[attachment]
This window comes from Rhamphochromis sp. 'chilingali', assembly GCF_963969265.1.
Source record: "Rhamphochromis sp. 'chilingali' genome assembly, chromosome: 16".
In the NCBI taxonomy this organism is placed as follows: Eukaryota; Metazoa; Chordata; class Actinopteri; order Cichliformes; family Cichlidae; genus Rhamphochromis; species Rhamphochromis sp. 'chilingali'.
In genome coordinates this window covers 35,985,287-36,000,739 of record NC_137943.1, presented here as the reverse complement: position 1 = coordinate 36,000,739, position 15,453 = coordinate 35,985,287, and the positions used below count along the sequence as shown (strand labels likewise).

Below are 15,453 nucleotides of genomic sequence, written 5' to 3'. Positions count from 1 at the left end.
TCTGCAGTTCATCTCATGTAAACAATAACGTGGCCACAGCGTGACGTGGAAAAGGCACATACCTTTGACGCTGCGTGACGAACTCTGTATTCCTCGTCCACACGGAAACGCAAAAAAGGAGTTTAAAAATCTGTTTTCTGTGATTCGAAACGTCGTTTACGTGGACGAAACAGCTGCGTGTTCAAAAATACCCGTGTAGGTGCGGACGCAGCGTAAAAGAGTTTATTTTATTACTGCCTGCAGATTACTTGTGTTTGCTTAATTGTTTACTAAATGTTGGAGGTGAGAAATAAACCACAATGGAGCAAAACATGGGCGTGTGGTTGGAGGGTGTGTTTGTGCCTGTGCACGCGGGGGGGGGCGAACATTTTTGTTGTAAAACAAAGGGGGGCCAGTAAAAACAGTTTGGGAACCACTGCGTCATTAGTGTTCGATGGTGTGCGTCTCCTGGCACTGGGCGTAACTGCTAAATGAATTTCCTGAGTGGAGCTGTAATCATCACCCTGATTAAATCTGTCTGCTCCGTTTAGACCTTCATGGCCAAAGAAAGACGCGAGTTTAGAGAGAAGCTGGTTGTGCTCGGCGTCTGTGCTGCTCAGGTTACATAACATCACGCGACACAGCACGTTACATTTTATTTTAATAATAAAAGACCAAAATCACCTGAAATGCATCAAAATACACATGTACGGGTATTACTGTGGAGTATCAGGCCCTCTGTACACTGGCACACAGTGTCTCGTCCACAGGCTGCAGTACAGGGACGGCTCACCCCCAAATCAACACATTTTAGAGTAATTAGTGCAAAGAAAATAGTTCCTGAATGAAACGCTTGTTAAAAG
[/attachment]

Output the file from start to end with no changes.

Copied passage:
This window comes from Rhamphochromis sp. 'chilingali', assembly GCF_963969265.1.
Source record: "Rhamphochromis sp. 'chilingali' genome assembly, chromosome: 16".
In the NCBI taxonomy this organism is placed as follows: Eukaryota; Metazoa; Chordata; class Actinopteri; order Cichliformes; family Cichlidae; genus Rhamphochromis; species Rhamphochromis sp. 'chilingali'.
In genome coordinates this window covers 35,985,287-36,000,739 of record NC_137943.1, presented here as the reverse complement: position 1 = coordinate 36,000,739, position 15,453 = coordinate 35,985,287, and the positions used below count along the sequence as shown (strand labels likewise).

Below are 15,453 nucleotides of genomic sequence, written 5' to 3'. Positions count from 1 at the left end.
TCTGCAGTTCATCTCATGTAAACAATAACGTGGCCACAGCGTGACGTGGAAAAGGCACATACCTTTGACGCTGCGTGACGAACTCTGTATTCCTCGTCCACACGGAAACGCAAAAAAGGAGTTTAAAAATCTGTTTTCTGTGATTCGAAACGTCGTTTACGTGGACGAAACAGCTGCGTGTTCAAAAATACCCGTGTAGGTGCGGACGCAGCGTAAAAGAGTTTATTTTATTACTGCCTGCAGATTACTTGTGTTTGCTTAATTGTTTACTAAATGTTGGAGGTGAGAAATAAACCACAATGGAGCAAAACATGGGCGTGTGGTTGGAGGGTGTGTTTGTGCCTGTGCACGCGGGGGGGGGCGAACATTTTTGTTGTAAAACAAAGGGGGGCCAGTAAAAACAGTTTGGGAACCACTGCGTCATTAGTGTTCGATGGTGTGCGTCTCCTGGCACTGGGCGTAACTGCTAAATGAATTTCCTGAGTGGAGCTGTAATCATCACCCTGATTAAATCTGTCTGCTCCGTTTAGACCTTCATGGCCAAAGAAAGACGCGAGTTTAGAGAGAAGCTGGTTGTGCTCGGCGTCTGTGCTGCTCAGGTTACATAACATCACGCGACACAGCACGTTACATTTTATTTTAATAATAAAAGACCAAAATCACCTGAAATGCATCAAAATACACATGTACGGGTATTACTGTGGAGTATCAGGCCCTCTGTACACTGGCACACAGTGTCTCGTCCACAGGCTGCAGTACAGGGACGGCTCACCCCCAAATCAACACATTTTAGAGTAATTAGTGCAAAGAAAATAGTTCCTGAATGAAACGCTTGTTAAAAG